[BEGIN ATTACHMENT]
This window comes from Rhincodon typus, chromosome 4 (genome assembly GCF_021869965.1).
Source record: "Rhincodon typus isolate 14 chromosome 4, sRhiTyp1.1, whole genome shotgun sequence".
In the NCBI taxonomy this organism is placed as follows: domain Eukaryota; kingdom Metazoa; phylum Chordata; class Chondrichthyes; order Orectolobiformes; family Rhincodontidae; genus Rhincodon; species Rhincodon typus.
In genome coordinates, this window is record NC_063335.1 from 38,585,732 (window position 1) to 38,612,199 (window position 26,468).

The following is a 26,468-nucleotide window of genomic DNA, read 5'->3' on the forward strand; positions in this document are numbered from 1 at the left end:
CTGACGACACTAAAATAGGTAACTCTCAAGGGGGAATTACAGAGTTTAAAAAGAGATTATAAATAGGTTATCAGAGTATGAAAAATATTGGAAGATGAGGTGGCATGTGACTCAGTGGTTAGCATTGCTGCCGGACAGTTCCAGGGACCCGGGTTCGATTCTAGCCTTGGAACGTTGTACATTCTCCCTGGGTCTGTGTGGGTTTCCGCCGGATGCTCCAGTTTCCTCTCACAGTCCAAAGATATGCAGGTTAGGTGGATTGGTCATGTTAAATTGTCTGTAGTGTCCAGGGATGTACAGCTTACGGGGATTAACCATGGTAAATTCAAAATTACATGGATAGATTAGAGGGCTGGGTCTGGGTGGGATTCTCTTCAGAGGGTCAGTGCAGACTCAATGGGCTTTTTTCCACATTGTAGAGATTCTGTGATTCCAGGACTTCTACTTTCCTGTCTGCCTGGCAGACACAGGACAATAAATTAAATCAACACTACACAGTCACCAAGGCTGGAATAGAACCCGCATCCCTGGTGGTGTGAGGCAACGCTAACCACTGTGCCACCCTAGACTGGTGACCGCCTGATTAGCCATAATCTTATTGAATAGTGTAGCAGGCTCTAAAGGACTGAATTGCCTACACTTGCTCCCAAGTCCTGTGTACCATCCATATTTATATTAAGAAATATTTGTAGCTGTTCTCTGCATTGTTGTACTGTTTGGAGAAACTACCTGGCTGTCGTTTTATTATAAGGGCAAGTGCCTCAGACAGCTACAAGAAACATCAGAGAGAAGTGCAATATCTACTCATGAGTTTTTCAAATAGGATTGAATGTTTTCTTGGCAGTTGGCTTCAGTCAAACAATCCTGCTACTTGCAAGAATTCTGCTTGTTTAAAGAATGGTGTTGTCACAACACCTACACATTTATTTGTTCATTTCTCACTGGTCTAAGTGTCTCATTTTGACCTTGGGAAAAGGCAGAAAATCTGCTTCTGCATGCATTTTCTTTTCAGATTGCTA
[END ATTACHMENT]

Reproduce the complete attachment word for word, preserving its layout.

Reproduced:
This window comes from Rhincodon typus, chromosome 4 (genome assembly GCF_021869965.1).
Source record: "Rhincodon typus isolate 14 chromosome 4, sRhiTyp1.1, whole genome shotgun sequence".
In the NCBI taxonomy this organism is placed as follows: domain Eukaryota; kingdom Metazoa; phylum Chordata; class Chondrichthyes; order Orectolobiformes; family Rhincodontidae; genus Rhincodon; species Rhincodon typus.
In genome coordinates, this window is record NC_063335.1 from 38,585,732 (window position 1) to 38,612,199 (window position 26,468).

The following is a 26,468-nucleotide window of genomic DNA, read 5'->3' on the forward strand; positions in this document are numbered from 1 at the left end:
CTGACGACACTAAAATAGGTAACTCTCAAGGGGGAATTACAGAGTTTAAAAAGAGATTATAAATAGGTTATCAGAGTATGAAAAATATTGGAAGATGAGGTGGCATGTGACTCAGTGGTTAGCATTGCTGCCGGACAGTTCCAGGGACCCGGGTTCGATTCTAGCCTTGGAACGTTGTACATTCTCCCTGGGTCTGTGTGGGTTTCCGCCGGATGCTCCAGTTTCCTCTCACAGTCCAAAGATATGCAGGTTAGGTGGATTGGTCATGTTAAATTGTCTGTAGTGTCCAGGGATGTACAGCTTACGGGGATTAACCATGGTAAATTCAAAATTACATGGATAGATTAGAGGGCTGGGTCTGGGTGGGATTCTCTTCAGAGGGTCAGTGCAGACTCAATGGGCTTTTTTCCACATTGTAGAGATTCTGTGATTCCAGGACTTCTACTTTCCTGTCTGCCTGGCAGACACAGGACAATAAATTAAATCAACACTACACAGTCACCAAGGCTGGAATAGAACCCGCATCCCTGGTGGTGTGAGGCAACGCTAACCACTGTGCCACCCTAGACTGGTGACCGCCTGATTAGCCATAATCTTATTGAATAGTGTAGCAGGCTCTAAAGGACTGAATTGCCTACACTTGCTCCCAAGTCCTGTGTACCATCCATATTTATATTAAGAAATATTTGTAGCTGTTCTCTGCATTGTTGTACTGTTTGGAGAAACTACCTGGCTGTCGTTTTATTATAAGGGCAAGTGCCTCAGACAGCTACAAGAAACATCAGAGAGAAGTGCAATATCTACTCATGAGTTTTTCAAATAGGATTGAATGTTTTCTTGGCAGTTGGCTTCAGTCAAACAATCCTGCTACTTGCAAGAATTCTGCTTGTTTAAAGAATGGTGTTGTCACAACACCTACACATTTATTTGTTCATTTCTCACTGGTCTAAGTGTCTCATTTTGACCTTGGGAAAAGGCAGAAAATCTGCTTCTGCATGCATTTTCTTTTCAGATTGCTA